Tuesday, May 22, 2001

Fort Thomas could close school


State funding issues bedeviling

By Cindy Schroeder
The Cincinnati Enquirer

        FORT THOMAS — The Fort Thomas Independent Schools system has scheduled three public meetings to discuss a consolidation plan that could close one of its elementary schools.

        Despite the district's reputation as one of Kentucky's best public school systems, officials say that several factors, including inadequate state funding, are prompting them to consider a possible reorganization.

IF YOU GO
  • What: Three public meetings to discuss the potential reorganization of Fort Thomas Independent Schools' three elementaries
  • When: May 29, Moyer gym; May 30, Johnson gym; and June 4, Woodfill cafeteria. All meetings are at 7 p.m.
  • Information: Call Superintendent Larry Stinson at (859) 781-3333, Ext. 120.
        Under a proposal being considered, all three elementary schools — Moyer, Johnson and Woodfill — would be closed, and two would be reopened under new names with new grade configurations, possibly K-2 at one building and 3-5 at another.

        No decision has been made about which building would be closed or what the grade configurations would be specifically at the two remaining elementaries, should the school board opt to make any changes, Superintendent Larry Stinson said.

        Tracy McMath, the school board chairwoman, described the plan as “very preliminary.” She said nothing will be decided until after the school board has heard from the community, and any consolidation of schools would be a year or more away.

        “We're asking the public to listen to what we have to say, and not just react to the

        feeling that we've already decided something and are trying to sell it to them,” Mr. Stinson said. “If we get enough input saying, "Forget it. We don't want you to pursue it,' that will be the end of it.”

        Last fall, Fort Thomas Independent Schools ranked among the “Best 100 School Districts” in Offspring, a national parenting magazine.

        The district's scores on the Comprehensive Test of Basic Skills, a nationally normed test that's now part of Kentucky's accountability system for its schools, also are “way above the state average,” said Lisa Gross, spokeswoman for the Kentucky Department of Education.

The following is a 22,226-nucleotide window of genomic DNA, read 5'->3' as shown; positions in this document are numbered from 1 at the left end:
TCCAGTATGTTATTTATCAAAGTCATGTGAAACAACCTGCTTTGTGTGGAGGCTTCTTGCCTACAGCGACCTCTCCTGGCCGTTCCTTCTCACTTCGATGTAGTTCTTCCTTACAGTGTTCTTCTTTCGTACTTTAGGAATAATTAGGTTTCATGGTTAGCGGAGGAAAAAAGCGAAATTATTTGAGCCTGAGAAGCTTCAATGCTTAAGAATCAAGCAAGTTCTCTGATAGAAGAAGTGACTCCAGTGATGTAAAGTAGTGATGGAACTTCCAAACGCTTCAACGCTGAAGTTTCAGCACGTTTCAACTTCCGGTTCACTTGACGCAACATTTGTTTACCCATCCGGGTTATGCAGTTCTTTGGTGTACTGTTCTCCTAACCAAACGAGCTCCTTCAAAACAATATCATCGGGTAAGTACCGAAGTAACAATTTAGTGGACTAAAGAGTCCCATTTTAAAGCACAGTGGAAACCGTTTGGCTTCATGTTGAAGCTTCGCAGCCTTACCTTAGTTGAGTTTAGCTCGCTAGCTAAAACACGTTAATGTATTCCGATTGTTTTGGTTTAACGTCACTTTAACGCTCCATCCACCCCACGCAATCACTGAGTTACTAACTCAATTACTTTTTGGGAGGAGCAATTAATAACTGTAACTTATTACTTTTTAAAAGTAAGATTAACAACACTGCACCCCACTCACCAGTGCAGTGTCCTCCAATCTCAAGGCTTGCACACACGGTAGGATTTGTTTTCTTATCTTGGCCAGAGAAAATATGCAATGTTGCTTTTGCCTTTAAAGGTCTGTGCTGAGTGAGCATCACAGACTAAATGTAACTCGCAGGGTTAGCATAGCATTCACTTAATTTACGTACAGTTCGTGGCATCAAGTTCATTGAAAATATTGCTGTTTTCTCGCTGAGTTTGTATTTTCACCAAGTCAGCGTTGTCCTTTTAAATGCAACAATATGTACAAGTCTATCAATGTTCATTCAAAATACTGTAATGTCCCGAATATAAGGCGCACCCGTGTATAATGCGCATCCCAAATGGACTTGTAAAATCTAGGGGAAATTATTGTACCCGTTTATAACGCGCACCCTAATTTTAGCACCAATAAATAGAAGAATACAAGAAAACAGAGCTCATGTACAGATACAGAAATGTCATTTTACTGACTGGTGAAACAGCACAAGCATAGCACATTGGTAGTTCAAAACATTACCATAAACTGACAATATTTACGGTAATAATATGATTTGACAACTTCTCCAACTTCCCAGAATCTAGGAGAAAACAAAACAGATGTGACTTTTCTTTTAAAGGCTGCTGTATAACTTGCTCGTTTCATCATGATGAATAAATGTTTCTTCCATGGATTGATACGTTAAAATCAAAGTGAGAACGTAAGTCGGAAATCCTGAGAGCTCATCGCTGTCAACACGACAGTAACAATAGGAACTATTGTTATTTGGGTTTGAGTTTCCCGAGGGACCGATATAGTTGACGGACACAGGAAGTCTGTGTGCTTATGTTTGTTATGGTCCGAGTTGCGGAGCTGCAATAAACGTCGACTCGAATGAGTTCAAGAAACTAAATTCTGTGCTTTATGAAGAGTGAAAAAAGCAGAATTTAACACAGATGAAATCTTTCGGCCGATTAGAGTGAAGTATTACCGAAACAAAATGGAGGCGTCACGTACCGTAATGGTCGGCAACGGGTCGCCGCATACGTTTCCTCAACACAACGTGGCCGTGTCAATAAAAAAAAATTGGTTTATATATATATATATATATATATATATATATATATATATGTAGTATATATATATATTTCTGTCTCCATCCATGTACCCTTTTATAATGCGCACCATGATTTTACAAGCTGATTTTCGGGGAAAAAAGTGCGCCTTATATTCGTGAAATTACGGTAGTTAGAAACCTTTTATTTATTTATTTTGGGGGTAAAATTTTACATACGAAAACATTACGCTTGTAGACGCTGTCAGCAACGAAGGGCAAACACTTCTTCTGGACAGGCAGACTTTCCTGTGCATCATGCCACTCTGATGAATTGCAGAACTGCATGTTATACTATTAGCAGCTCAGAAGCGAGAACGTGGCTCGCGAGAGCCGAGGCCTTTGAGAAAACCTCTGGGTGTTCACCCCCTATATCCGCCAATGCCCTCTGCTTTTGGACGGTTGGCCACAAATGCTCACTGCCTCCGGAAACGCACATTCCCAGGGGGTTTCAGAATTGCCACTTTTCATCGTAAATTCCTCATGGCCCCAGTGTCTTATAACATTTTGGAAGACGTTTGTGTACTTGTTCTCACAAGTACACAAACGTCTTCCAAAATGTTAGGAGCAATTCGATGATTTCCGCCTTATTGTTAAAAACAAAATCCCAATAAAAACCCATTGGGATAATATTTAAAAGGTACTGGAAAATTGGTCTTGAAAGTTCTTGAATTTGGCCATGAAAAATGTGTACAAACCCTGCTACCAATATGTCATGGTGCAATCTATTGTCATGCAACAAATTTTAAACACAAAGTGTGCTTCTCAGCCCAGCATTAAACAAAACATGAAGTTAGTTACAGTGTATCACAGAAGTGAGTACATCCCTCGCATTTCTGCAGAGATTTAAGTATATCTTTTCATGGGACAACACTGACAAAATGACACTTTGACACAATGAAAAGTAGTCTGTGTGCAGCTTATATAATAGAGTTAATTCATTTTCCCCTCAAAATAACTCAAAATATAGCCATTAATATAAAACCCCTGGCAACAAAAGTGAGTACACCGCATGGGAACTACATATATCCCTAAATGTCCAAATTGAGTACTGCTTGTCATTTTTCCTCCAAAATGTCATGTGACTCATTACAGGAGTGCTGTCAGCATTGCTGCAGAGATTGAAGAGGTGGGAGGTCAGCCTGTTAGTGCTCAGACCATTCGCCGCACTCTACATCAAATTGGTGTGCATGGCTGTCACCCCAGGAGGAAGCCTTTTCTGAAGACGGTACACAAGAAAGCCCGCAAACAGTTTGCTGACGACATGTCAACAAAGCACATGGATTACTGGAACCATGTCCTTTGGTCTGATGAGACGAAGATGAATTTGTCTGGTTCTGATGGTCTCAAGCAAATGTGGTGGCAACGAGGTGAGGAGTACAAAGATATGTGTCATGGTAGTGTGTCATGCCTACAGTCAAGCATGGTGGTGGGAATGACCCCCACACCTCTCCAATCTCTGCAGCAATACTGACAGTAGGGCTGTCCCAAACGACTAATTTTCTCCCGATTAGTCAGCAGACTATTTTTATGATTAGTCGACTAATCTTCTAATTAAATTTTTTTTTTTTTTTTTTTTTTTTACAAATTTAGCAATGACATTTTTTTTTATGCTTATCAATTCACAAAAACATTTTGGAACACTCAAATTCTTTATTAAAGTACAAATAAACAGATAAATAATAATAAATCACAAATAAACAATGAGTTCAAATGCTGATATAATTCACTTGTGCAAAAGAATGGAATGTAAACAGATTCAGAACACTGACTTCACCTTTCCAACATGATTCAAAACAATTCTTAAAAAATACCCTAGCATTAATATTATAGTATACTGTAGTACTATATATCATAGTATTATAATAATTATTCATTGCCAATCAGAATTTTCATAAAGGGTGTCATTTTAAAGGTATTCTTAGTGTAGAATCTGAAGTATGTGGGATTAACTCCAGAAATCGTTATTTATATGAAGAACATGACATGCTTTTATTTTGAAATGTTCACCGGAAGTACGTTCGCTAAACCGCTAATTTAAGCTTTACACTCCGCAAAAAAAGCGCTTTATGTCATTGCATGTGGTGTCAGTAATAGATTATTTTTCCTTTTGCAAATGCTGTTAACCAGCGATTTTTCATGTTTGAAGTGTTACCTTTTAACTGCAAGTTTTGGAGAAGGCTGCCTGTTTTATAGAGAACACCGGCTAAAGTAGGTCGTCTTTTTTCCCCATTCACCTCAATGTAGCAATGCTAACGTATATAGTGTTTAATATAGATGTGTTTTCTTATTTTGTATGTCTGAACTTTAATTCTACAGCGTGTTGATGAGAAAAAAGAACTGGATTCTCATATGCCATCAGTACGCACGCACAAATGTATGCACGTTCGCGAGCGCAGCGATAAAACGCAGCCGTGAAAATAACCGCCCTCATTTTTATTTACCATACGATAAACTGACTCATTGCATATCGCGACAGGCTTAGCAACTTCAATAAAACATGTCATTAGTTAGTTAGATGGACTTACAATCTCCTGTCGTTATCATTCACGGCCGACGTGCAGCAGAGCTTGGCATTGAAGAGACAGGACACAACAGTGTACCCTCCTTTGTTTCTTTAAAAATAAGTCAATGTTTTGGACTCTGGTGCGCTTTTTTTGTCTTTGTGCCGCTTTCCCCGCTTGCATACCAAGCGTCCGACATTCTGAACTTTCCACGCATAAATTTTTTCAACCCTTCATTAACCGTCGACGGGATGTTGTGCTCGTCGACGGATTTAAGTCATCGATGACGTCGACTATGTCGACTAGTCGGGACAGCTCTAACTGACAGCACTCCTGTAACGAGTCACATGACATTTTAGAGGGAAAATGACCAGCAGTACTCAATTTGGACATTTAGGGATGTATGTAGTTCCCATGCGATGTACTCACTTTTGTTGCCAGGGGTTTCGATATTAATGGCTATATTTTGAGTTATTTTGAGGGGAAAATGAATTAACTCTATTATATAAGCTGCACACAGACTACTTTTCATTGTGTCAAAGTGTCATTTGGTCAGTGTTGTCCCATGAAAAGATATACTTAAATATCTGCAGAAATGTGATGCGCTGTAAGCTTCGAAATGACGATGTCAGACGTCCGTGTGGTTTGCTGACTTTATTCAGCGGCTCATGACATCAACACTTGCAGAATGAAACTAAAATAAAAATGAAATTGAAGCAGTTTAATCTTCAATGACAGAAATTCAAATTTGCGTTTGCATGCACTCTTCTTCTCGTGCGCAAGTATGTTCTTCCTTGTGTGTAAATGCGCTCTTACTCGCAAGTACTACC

As an example, last year, Kentucky's third-graders ranked in the 55th percentile for the subjects tested, while Johnson's third-graders were in the 82nd percentile, Moyer's were in the 77th percentile and Woodfill's were in the 73rd percentile, Ms. Gross said.

        Mr. Stinson said the district doesn't want to tinker with its success. “But we need to be as cost-effective and as efficient as we possibly can,” he said.

        Before adoption of the Kentucky Education Reform Act, Fort Thomas schools received about 60 percent of their funding from the state, Mr. Stinson said. Since then, that figure has slipped to less than 50 percent.

        “When KERA was passed in 1990, we lost a significant amount of funding,” Mrs. McMath said. “We are 167th out of 174 (school districts) in money we have to spend per pupil.”

        Even if the school board decides to consolidate its elementary schools, a property tax increase will likely be needed sometime after this year, “unless the state legislature significantly changes how it funds schools,” Mr. Stinson said.

        Another factor prompting district officials to consider reorganization was next year's opening of a new middle school, which will take sixth-, seventh- and eighth-grade students.

        “With the sixth grade moving out (of the elementaries), Johnson and Woodfill are projected to drop below 300 students within the next two years,” Mr. Stinson said. “State regulations will not allow us to spend building fund money to upgrade or replace a school that has less than 300 students.”

       



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